Education Official on Congressional Hot Seat Over Financial Allegations
A high-ranking official at the U.S. Department of Education collapsed after testifying before the House Government Oversight and Reform Committee Tuesday, after undergoing a host of ethics questions from lawmakers on his failure to pay taxes and report income from a side business, and allegations that he helped get a friend a government contract.
Danny Harris, the department's chief information officer, ran a side business installing home theaters and detailing cars, according to the Associated Press. He didn't report about $10,000 in income from that business in public disclosure forms, or on his taxes. And he made a $4,000 loan to one of his subordinates and allegedly helped a relative get a job at the department, according to the IG.
Harris is a part of a team that oversees cybersecurity at the department, an issue that the House panel looked into in November. The committee found that even though the department holds 139 million Social Security numbers, it is "vulnerable to security threats," according to an Inspector General's report. What's more, the department's system failed a key part of a test, performed as part of a required audit.
Harris—who is a career civil servant, not an Obama administration appointee—was investigated for the tax issues by the department's Inspector General a few years ago, he told the committee, according to prepared testimony.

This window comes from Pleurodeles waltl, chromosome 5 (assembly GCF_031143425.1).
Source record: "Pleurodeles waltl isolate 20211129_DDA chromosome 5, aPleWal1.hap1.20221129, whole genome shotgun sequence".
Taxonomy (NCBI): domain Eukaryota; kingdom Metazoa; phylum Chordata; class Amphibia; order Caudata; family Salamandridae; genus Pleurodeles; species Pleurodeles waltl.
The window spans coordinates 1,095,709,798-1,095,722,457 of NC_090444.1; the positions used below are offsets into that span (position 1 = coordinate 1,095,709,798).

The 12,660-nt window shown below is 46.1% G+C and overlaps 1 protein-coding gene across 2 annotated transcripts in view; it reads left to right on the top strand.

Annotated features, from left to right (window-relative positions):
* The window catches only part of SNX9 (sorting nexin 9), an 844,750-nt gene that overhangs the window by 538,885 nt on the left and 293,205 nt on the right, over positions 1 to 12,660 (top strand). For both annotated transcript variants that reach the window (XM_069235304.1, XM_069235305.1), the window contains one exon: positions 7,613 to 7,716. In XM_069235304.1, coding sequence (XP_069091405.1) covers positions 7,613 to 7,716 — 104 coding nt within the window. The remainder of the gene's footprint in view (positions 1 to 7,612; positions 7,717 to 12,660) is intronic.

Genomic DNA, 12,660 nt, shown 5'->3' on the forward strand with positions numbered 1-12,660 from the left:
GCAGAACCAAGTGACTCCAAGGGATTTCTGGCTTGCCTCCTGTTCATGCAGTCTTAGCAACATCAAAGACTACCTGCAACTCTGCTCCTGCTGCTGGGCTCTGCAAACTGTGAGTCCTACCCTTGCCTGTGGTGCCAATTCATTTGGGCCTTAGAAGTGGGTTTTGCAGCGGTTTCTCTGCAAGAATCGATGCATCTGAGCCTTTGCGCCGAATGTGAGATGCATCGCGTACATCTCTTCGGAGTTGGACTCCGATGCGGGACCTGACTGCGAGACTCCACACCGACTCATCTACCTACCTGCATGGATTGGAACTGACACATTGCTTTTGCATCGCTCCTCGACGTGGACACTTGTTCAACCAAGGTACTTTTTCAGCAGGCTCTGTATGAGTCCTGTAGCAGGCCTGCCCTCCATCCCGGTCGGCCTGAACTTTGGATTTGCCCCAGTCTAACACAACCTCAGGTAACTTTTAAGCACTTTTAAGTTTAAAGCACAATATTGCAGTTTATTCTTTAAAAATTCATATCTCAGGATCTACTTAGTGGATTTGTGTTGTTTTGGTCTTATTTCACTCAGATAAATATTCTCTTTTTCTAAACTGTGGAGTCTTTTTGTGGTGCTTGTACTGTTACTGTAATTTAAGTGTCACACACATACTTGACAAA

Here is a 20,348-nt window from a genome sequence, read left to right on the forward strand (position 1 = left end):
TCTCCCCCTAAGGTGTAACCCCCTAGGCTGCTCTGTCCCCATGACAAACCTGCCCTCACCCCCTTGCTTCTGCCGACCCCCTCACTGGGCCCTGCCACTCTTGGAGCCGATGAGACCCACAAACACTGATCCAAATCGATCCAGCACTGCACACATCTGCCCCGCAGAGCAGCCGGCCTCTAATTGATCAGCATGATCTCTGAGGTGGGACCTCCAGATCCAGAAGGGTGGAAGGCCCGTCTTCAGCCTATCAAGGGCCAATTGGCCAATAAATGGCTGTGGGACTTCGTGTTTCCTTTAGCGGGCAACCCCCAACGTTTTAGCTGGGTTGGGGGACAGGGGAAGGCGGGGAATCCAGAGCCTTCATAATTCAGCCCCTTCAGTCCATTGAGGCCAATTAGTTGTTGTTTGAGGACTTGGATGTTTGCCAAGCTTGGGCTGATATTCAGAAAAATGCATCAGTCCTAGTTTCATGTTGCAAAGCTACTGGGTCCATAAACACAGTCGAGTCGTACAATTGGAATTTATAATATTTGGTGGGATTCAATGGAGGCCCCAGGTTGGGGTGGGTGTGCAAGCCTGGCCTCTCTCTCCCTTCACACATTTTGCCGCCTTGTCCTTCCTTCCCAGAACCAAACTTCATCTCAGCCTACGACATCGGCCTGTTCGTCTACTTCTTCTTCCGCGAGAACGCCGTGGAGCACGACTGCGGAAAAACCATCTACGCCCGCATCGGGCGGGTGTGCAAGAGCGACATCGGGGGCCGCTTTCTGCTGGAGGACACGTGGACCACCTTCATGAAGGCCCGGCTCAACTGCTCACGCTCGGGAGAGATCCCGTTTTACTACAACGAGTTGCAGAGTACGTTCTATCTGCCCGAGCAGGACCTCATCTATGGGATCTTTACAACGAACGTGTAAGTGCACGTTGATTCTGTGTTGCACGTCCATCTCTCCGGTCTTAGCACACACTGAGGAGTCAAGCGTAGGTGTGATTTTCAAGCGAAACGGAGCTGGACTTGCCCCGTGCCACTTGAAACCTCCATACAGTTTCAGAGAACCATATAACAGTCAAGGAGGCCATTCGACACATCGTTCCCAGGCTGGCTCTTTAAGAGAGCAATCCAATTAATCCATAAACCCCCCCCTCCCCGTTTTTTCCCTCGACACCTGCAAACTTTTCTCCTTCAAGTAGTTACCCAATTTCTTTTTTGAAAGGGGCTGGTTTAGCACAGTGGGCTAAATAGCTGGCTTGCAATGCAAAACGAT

The continued controversy surrounding Harris' activities presents one more management challenge for the newly minted acting U.S. Secretary of Education John B. King Jr., who also testified before the panel Tuesday. King has a full plate of business to tackle during his single year in office, including implementation of the Every Student Succeds Act.
King is already facing challenges in other corners of Congress—Sen. Lamar Alexander, R-Tenn., is unhappy that he hasn't been officially confirmed, for instance.
In written testimony, Harris said he didn't help a relative get a job at the department, just inquired to see if there were positions available. He also said he didn't use his influence to get a friend a contacting position. And he's refiled his tax forms.
Harris has been counseled by the department about his actions, but isn't expected to receive further punishment. No criminal charges have been filed, according to the AP.
King said in prepared testimony that Harris' actions reflect "a serious lack of judgement." And even though King's predecessors had already taken action, King also talked to Harris about these "serious matters." Harris, he said, "expressed profound remorse" for his actions.
But that didn't fly with some lawmakers.
"You're failing," Rep. Jason Chaffetz, R-Utah, the chairman of the committee told King, according to the Associated Press. And "I don't buy it," Chaffetz added, referring to Harris' description of his car-detailing and home theater installation as a simple hobby, and not a full-fledged business.